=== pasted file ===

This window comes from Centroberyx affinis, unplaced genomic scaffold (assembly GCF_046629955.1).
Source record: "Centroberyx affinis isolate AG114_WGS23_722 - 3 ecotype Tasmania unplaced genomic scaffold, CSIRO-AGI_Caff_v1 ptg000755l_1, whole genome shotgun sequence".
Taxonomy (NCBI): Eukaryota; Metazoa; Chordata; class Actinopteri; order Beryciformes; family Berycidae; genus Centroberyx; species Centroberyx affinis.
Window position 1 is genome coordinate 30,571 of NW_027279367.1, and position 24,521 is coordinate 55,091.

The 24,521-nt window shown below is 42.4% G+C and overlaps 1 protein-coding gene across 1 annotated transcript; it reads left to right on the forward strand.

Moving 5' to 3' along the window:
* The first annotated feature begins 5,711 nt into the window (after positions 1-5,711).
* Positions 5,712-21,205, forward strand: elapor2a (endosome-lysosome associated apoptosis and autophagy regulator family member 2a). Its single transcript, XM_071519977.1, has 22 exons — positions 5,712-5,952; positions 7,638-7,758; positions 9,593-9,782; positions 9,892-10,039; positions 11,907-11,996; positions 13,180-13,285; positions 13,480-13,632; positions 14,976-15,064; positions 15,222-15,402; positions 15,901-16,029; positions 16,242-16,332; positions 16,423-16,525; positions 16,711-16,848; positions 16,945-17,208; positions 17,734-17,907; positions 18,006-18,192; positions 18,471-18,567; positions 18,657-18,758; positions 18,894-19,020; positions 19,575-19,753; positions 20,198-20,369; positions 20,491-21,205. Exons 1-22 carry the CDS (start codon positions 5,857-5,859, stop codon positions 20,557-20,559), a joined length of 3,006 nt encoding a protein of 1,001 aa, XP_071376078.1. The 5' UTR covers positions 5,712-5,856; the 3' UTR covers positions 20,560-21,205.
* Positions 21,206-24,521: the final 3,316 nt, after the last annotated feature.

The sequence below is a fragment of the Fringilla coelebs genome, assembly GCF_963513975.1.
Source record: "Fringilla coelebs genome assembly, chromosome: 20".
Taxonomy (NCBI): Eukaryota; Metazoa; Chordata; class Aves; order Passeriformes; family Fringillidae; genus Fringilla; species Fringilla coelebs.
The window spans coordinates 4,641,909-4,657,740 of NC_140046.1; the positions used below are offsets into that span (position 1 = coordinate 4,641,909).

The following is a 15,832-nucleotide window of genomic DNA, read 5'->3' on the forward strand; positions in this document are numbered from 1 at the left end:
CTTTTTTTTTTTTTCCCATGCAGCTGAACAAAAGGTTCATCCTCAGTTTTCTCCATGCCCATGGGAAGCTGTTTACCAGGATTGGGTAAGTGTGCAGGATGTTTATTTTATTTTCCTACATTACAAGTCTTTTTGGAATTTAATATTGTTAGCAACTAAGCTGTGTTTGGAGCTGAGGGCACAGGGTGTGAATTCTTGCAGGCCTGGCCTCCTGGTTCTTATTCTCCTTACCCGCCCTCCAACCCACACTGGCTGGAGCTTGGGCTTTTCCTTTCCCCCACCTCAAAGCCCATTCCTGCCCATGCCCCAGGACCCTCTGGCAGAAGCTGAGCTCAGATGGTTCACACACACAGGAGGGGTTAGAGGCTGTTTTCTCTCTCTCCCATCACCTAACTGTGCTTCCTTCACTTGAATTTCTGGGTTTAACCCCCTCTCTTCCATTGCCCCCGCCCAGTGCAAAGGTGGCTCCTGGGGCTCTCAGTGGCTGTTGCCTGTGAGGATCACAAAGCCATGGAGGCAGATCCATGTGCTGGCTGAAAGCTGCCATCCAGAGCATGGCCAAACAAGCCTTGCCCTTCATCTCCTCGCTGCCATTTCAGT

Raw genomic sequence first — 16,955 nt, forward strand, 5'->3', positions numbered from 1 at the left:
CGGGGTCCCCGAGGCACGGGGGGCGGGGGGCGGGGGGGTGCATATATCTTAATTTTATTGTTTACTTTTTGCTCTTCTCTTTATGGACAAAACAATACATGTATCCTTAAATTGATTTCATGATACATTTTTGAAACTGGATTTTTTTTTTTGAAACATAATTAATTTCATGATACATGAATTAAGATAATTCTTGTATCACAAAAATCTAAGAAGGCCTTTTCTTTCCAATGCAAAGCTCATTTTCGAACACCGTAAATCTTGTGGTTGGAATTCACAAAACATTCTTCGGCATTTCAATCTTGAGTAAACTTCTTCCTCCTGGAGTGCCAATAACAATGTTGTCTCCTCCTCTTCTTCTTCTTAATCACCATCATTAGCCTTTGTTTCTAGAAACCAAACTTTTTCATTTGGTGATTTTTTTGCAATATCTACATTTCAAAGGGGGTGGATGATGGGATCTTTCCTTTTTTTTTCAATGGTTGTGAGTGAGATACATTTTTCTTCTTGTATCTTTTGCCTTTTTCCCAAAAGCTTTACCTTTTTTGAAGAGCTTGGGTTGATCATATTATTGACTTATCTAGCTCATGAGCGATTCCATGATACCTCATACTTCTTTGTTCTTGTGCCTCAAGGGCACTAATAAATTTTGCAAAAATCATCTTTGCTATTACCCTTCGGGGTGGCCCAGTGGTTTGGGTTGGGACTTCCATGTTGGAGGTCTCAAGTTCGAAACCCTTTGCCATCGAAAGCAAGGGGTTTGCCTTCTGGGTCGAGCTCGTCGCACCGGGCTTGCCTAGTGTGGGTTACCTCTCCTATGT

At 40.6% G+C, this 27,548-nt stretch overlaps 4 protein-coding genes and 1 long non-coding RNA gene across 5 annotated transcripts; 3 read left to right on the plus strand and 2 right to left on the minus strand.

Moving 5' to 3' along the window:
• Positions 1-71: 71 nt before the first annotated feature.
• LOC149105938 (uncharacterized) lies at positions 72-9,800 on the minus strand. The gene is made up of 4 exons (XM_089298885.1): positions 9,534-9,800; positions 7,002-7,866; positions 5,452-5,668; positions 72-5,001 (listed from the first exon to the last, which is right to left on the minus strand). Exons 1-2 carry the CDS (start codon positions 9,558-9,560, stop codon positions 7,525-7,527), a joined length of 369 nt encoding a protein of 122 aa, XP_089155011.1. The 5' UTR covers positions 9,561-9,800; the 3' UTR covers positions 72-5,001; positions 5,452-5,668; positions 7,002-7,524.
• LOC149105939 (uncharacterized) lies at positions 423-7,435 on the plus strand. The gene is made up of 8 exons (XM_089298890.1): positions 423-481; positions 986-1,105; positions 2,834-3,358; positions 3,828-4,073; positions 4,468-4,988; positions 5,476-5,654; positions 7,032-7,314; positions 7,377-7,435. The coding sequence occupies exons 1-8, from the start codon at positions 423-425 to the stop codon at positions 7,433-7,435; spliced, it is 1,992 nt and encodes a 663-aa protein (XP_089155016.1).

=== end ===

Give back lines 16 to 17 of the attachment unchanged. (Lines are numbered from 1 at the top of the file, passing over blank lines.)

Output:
Raw genomic sequence first — 16,955 nt, forward strand, 5'->3', positions numbered from 1 at the left:
CGGGGTCCCCGAGGCACGGGGGGCGGGGGGCGGGGGGGTGCATATATCTTAATTTTATTGTTTACTTTTTGCTCTTCTCTTTATGGACAAAACAATACATGTATCCTTAAATTGATTTCATGATACATTTTTGAAACTGGATTTTTTTTTTTGAAACATAATTAATTTCATGATACATGAATTAAGATAATTCTTGTATCACAAAAATCTAAGAAGGCCTTTTCTTTCCAATGCAAAGCTCATTTTCGAACACCGTAAATCTTGTGGTTGGAATTCACAAAACATTCTTCGGCATTTCAATCTTGAGTAAACTTCTTCCTCCTGGAGTGCCAATAACAATGTTGTCTCCTCCTCTTCTTCTTCTTAATCACCATCATTAGCCTTTGTTTCTAGAAACCAAACTTTTTCATTTGGTGATTTTTTTGCAATATCTACATTTCAAAGGGGGTGGATGATGGGATCTTTCCTTTTTTTTTCAATGGTTGTGAGTGAGATACATTTTTCTTCTTGTATCTTTTGCCTTTTTCCCAAAAGCTTTACCTTTTTTGAAGAGCTTGGGTTGATCATATTATTGACTTATCTAGCTCATGAGCGATTCCATGATACCTCATACTTCTTTGTTCTTGTGCCTCAAGGGCACTAATAAATTTTGCAAAAATCATCTTTGCTATTACCCTTCGGGGTGGCCCAGTGGTTTGGGTTGGGACTTCCATGTTGGAGGTCTCAAGTTCGAAACCCTTTGCCATCGAAAGCAAGGGGTTTGCCTTCTGGGTCGAGCTCGTCGCACCGGGCTTGCCTAGTGTGGGTTACCTCTCCTATGT